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About louise86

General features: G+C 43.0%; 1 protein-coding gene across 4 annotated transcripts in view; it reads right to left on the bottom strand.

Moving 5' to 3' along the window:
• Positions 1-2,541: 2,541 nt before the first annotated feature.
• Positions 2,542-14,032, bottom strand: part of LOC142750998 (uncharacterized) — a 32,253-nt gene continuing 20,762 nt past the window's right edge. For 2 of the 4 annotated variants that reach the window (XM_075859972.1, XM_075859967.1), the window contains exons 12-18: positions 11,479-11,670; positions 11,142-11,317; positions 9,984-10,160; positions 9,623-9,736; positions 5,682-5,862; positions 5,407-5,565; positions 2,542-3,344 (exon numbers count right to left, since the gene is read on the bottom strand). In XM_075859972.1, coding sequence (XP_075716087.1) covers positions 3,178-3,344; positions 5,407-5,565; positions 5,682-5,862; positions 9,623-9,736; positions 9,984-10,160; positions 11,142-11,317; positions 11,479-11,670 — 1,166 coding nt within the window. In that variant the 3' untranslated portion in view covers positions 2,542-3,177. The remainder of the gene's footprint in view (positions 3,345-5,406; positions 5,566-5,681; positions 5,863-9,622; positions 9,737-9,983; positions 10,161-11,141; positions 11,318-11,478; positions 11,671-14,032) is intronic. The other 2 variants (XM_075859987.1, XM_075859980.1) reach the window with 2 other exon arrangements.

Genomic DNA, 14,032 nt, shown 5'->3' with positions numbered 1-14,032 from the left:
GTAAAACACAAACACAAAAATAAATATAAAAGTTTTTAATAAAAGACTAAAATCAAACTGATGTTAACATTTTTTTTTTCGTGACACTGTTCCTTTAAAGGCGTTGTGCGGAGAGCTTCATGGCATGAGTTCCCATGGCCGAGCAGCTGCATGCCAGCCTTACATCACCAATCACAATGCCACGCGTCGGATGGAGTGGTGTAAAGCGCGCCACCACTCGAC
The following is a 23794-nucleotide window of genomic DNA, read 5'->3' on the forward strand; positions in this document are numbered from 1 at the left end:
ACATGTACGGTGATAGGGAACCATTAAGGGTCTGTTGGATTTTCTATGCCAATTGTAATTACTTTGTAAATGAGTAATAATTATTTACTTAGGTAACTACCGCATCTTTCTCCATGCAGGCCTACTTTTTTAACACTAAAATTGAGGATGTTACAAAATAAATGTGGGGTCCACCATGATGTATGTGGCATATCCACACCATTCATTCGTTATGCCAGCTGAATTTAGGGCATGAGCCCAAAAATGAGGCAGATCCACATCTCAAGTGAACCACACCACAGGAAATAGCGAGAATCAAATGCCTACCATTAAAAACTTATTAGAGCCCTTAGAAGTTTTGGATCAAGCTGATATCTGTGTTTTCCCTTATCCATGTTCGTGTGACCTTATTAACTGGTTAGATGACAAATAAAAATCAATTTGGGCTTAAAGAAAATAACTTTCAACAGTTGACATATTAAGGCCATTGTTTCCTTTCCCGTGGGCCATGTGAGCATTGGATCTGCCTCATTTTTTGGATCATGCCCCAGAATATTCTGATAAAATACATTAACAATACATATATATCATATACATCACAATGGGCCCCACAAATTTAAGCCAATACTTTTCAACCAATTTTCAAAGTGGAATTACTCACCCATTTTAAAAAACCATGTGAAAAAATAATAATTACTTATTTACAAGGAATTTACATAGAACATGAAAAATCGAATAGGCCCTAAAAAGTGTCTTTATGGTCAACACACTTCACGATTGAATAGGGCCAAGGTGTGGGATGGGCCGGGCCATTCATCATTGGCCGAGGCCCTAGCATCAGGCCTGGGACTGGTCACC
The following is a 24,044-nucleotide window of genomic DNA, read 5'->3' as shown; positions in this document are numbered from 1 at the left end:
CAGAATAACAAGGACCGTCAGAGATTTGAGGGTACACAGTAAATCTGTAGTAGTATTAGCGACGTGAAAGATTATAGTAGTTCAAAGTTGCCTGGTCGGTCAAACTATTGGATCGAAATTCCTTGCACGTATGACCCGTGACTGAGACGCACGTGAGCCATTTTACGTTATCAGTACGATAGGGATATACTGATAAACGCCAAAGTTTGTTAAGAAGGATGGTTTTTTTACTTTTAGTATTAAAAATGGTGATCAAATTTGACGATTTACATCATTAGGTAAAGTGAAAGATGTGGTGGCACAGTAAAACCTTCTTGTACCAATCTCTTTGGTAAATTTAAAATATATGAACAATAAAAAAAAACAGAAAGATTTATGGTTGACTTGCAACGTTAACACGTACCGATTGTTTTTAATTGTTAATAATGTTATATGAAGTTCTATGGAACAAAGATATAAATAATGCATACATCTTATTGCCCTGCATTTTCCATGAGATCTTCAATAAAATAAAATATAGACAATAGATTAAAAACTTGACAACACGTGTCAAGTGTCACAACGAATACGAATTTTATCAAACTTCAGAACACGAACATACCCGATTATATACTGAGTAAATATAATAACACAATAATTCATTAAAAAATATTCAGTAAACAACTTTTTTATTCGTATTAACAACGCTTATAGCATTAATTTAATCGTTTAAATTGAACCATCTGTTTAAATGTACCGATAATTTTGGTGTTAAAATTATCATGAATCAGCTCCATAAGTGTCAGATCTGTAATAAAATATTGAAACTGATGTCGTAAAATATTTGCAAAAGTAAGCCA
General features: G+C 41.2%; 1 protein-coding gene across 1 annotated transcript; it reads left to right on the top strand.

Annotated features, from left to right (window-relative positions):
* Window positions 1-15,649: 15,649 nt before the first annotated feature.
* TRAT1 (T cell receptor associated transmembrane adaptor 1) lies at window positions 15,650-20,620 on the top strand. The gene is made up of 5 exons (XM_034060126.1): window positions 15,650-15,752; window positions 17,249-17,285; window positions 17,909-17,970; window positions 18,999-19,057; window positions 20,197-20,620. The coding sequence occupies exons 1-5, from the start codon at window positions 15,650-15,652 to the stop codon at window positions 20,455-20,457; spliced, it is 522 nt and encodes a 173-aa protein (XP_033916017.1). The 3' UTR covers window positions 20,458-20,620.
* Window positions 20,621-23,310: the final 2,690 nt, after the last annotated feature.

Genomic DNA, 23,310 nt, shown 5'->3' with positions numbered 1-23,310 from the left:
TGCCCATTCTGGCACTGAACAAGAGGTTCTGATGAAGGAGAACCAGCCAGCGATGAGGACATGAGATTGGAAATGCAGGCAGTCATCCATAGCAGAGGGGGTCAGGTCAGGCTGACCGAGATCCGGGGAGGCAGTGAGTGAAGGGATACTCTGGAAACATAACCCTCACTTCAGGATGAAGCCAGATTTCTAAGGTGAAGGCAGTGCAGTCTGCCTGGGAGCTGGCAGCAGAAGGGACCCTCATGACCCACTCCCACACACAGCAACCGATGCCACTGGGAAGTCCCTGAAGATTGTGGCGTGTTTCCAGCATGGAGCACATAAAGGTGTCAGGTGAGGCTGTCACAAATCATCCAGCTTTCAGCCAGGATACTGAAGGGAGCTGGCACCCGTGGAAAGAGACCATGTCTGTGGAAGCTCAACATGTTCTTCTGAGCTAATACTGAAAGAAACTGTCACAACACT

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  1. My advice would be to look at the curriculum of programs you are interested in to better understand the differences in degrees. The MSW is very social and economic justice oriented. I encourage you to read the NASW Code of Ethics and browse around the website. In general an MHC or MFT is going to narrow your career focus and options. You will be trained to provide therapy. An MSW will train you in therapy, community organizing, advanced case management, policy, leadership, etc. The MSW is more broad because social workers work in many different types of organizations and in many different roles. That is why the degree is considered more flexible. You can be a therapist, you can be a case manager, you can work in policy, you can work in program development, you can work in advocacy... the possibilities are vast. You can work in nonprofits, government agencies, hospitals, private companies, managed care organizations, private practice, etc. If you start out as a therapist and decide that's not for you or 5, 10, 15+ years from now want to do something else, you can transition more easily with an MSW in my opinion. I started out as an outpatient therapist in community mental health then transitioned to medical social work, which is more on the case management side. In my experience MSWs are the ones typically promoted into leadership and management roles. There are fewer LMFTs and LPCs so it can be more difficult to find supervision. You will want to research the area you plan to live and practice in to assess how difficult this may be. I'm not sure if this has changed, but years ago LCSWs were the only ones that could bill Medicare and therefore are preferred by a lot of agencies. This may have changed so that's something to look into and consider. I would also encourage you to look into licensing requirements for the state you want to live in to gain insight into what will be expected of you for an independent license. If you plan to move around, LCSW requirements vary widely from state-to-state, whereas LPC is more transferable (pretty sure I'm remembering correctly, but double check this). I'm unsure how the LMFT transfers. Hopefully this has provided some helpful information.